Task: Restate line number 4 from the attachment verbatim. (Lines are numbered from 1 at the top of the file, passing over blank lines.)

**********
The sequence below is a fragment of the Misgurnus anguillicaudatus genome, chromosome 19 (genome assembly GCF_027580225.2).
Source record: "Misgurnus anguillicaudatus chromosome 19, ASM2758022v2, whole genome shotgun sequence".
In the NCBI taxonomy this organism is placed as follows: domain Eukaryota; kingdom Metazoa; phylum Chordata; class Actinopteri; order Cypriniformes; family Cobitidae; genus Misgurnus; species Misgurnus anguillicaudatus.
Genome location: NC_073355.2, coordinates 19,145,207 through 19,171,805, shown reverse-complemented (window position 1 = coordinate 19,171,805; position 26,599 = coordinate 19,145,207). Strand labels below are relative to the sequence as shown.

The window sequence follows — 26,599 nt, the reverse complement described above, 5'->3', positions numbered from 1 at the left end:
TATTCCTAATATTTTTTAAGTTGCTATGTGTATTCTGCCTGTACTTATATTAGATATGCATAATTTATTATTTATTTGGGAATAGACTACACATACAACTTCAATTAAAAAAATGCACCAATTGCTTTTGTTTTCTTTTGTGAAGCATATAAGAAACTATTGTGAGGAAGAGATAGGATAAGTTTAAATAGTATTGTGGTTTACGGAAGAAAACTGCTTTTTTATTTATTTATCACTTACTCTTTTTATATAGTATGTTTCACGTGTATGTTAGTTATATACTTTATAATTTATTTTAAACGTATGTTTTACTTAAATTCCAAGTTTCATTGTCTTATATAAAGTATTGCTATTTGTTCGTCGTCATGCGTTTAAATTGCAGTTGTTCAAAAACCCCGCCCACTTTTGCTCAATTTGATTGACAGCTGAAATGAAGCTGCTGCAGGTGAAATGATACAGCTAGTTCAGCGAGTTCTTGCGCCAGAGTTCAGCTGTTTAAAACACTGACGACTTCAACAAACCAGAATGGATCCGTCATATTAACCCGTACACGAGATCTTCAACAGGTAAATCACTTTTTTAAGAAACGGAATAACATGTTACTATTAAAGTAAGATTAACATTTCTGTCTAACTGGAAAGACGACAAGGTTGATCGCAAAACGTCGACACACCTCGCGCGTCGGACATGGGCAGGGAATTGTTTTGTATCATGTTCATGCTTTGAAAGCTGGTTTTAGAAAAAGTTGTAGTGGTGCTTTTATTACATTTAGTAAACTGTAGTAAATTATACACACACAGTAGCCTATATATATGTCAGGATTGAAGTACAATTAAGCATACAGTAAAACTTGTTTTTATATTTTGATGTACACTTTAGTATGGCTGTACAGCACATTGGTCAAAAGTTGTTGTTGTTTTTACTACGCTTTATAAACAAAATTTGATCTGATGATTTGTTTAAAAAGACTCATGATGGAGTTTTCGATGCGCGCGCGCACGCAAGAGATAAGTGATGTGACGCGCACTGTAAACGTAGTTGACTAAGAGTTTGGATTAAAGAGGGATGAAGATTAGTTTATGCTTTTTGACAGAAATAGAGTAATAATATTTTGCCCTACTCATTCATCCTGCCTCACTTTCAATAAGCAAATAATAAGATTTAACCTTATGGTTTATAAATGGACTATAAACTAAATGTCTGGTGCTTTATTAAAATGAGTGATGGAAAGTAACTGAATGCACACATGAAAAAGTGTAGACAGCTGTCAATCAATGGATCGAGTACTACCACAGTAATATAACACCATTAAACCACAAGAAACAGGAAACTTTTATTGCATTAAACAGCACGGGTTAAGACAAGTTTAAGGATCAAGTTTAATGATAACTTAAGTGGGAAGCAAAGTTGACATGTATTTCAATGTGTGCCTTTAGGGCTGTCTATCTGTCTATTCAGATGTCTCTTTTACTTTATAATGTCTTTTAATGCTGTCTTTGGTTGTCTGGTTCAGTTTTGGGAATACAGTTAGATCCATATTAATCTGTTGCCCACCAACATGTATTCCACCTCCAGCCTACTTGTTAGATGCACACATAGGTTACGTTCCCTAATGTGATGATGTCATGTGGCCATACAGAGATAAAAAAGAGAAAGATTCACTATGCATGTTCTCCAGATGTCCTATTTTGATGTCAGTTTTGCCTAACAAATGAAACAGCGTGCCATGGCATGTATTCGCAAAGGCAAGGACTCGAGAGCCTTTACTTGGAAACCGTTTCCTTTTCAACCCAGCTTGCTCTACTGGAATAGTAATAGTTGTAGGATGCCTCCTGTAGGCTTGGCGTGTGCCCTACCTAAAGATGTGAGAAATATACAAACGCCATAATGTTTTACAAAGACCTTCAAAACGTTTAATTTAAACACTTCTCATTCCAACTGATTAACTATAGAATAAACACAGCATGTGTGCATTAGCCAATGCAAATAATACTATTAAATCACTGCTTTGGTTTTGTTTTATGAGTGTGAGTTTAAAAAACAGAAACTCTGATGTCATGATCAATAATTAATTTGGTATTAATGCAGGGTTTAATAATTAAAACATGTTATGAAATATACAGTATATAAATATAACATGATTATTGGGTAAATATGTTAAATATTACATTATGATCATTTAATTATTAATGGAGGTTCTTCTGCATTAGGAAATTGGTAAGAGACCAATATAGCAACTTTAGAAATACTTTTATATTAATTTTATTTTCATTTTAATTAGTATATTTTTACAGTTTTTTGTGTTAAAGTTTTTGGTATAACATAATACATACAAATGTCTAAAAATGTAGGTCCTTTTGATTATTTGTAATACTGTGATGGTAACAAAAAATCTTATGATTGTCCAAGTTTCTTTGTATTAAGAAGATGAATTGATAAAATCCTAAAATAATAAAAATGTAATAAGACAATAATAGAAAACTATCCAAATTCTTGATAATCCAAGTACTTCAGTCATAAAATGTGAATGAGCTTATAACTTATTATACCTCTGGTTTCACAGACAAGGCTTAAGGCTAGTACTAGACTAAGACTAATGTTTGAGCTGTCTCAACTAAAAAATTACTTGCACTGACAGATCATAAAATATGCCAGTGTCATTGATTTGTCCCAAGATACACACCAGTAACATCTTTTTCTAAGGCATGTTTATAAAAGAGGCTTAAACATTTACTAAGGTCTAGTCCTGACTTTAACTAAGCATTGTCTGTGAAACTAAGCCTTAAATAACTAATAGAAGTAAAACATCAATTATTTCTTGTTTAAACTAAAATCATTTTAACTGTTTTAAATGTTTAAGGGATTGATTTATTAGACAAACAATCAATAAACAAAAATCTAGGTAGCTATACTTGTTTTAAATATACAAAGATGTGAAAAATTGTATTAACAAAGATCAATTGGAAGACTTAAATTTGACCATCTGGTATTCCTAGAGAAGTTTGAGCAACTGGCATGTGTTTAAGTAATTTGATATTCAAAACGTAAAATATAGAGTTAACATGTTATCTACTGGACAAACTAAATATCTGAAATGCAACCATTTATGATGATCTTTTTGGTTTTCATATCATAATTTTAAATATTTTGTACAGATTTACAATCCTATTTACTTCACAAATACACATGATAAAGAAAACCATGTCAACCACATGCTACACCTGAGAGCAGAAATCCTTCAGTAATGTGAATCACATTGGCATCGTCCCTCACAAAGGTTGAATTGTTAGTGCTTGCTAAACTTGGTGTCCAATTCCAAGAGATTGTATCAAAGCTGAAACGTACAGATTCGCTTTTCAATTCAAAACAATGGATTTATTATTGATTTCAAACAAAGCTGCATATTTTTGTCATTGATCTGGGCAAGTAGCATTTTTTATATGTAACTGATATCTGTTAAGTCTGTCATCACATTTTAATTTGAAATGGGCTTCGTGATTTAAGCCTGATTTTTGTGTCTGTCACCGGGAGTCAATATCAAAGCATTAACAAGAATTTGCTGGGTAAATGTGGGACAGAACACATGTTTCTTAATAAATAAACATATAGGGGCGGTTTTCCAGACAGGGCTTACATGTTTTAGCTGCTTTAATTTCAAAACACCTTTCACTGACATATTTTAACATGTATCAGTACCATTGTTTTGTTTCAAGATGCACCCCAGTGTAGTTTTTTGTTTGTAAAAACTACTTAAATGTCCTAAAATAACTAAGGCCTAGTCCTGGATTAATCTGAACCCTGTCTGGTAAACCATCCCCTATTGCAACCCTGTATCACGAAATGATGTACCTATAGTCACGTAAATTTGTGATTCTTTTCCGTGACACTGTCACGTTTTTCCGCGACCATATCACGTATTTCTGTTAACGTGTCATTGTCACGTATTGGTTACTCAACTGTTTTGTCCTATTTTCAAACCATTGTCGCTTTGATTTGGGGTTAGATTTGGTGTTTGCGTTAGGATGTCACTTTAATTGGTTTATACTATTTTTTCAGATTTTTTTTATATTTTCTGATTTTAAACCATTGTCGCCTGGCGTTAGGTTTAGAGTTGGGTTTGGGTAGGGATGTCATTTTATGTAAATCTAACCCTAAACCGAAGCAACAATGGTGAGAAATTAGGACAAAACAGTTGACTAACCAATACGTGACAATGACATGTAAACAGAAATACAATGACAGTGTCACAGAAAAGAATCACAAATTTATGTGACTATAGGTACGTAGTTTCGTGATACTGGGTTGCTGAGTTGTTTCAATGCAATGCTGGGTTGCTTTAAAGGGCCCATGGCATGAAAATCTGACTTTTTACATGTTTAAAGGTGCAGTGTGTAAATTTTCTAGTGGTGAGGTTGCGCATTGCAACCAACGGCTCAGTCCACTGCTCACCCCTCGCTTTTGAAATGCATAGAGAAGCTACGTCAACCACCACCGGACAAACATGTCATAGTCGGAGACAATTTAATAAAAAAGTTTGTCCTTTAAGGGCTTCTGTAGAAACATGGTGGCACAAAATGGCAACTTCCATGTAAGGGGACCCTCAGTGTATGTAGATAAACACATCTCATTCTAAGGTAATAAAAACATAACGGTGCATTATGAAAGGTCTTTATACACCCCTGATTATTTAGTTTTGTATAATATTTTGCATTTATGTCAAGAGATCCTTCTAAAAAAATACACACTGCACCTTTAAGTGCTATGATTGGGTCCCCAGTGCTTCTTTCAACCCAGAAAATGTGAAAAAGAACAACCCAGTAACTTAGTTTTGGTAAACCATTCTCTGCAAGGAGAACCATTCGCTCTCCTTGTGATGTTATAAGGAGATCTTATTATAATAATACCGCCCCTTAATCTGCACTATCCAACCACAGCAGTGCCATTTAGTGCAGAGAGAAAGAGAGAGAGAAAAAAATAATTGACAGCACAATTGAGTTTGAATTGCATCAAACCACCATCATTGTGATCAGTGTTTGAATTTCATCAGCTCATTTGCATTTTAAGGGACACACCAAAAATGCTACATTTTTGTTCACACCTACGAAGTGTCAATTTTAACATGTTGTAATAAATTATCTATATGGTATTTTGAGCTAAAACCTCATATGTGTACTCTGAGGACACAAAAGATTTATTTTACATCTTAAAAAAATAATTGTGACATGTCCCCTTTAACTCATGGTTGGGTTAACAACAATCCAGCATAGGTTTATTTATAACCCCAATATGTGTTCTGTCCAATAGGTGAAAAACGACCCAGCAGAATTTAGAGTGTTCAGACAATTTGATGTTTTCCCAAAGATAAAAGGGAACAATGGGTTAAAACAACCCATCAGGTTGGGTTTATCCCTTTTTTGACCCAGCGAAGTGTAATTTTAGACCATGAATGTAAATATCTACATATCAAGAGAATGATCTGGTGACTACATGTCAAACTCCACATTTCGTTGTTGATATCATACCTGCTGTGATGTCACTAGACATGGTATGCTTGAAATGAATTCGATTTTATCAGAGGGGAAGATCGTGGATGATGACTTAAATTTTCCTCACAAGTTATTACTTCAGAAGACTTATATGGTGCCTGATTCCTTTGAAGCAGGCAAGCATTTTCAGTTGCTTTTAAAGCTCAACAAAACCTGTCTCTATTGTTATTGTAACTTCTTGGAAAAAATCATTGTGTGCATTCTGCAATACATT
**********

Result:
Genome location: NC_073355.2, coordinates 19,145,207 through 19,171,805, shown reverse-complemented (window position 1 = coordinate 19,171,805; position 26,599 = coordinate 19,145,207). Strand labels below are relative to the sequence as shown.